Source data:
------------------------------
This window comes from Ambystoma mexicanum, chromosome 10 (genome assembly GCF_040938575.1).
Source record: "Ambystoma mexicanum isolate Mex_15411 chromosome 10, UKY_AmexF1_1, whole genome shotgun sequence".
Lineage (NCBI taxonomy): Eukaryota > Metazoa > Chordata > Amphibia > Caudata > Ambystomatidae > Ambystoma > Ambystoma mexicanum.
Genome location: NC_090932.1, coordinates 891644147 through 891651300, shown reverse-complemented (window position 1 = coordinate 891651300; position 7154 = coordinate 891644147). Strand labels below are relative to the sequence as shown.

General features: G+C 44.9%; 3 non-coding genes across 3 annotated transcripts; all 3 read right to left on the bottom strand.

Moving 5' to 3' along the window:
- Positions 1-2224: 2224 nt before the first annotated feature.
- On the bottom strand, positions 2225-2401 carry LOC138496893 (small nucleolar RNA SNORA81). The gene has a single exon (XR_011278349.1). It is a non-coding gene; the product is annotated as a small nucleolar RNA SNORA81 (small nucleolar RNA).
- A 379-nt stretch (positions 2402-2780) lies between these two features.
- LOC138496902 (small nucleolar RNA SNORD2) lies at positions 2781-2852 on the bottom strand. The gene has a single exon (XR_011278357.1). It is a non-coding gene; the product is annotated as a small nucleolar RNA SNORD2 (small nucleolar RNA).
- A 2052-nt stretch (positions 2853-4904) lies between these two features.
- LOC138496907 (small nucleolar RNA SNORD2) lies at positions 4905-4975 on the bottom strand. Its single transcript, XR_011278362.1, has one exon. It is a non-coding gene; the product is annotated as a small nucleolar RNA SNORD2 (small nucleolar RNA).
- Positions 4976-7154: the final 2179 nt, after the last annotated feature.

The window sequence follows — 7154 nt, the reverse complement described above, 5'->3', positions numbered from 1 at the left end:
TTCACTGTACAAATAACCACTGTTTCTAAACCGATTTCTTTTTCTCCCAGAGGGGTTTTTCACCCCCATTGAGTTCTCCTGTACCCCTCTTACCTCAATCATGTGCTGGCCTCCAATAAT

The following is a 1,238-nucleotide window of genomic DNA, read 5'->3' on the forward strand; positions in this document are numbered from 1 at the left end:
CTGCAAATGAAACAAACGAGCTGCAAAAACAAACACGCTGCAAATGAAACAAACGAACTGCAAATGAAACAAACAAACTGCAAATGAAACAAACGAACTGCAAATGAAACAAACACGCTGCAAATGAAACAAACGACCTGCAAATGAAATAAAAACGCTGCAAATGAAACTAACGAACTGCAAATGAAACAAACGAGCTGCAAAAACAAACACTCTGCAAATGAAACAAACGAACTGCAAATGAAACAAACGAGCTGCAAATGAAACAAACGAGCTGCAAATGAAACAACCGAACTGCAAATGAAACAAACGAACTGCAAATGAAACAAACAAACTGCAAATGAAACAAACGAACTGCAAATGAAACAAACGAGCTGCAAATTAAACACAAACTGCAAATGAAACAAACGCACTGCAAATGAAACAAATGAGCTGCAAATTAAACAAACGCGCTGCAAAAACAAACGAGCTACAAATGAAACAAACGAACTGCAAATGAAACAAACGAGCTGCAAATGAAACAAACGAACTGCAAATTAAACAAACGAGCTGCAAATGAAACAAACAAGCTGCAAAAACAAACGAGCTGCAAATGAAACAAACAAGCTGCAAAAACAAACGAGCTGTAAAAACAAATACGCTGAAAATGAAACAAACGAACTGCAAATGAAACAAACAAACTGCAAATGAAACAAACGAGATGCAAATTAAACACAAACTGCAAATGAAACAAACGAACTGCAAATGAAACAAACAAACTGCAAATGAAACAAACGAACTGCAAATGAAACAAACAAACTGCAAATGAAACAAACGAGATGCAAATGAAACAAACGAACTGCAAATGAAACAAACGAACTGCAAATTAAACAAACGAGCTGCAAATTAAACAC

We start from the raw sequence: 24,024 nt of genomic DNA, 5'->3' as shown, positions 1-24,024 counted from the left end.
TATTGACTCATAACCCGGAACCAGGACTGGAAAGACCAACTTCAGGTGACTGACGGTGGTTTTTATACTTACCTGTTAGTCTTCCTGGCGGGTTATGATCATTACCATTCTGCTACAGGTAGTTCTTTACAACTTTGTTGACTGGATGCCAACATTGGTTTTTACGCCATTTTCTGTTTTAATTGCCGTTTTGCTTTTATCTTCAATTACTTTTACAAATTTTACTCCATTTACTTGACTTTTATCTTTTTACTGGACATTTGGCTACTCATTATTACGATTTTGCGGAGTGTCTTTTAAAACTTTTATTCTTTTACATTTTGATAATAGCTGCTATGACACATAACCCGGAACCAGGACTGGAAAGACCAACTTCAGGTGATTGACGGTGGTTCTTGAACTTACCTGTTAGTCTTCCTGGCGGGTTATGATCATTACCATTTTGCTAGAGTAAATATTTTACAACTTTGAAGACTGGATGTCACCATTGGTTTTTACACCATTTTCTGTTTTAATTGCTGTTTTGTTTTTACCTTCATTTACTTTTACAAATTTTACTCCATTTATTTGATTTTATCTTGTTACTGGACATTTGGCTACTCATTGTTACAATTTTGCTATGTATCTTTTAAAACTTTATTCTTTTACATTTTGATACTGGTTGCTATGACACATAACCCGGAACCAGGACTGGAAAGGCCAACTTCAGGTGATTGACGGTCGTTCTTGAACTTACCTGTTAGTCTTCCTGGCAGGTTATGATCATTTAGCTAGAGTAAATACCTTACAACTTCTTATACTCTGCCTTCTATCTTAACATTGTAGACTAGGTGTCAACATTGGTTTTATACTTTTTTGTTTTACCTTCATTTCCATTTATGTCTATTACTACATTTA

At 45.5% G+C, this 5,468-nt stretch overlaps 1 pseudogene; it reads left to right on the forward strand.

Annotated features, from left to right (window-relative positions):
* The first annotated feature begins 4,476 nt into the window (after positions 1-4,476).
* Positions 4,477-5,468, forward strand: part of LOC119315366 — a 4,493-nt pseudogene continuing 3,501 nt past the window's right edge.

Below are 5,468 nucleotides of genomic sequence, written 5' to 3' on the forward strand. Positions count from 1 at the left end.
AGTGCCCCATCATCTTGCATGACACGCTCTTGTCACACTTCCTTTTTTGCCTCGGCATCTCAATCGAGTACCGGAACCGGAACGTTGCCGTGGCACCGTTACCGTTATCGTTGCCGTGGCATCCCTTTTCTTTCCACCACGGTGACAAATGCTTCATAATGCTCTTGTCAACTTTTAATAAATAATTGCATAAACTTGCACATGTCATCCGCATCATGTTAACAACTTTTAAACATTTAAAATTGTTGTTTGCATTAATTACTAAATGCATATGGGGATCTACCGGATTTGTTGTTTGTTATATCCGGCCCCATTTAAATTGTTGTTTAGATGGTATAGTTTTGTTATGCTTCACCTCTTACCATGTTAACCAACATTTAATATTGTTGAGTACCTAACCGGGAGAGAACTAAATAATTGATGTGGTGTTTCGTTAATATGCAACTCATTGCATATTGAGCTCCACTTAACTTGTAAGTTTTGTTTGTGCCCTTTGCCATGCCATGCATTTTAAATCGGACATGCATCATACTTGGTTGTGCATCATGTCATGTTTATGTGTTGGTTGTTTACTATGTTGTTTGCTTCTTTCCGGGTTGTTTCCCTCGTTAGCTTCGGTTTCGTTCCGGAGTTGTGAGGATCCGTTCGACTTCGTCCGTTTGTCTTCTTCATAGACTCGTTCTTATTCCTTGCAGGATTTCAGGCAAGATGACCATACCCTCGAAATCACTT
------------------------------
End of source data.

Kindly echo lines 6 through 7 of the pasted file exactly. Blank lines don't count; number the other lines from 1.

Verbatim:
Moving 5' to 3' along the window:
- Positions 1-2224: 2224 nt before the first annotated feature.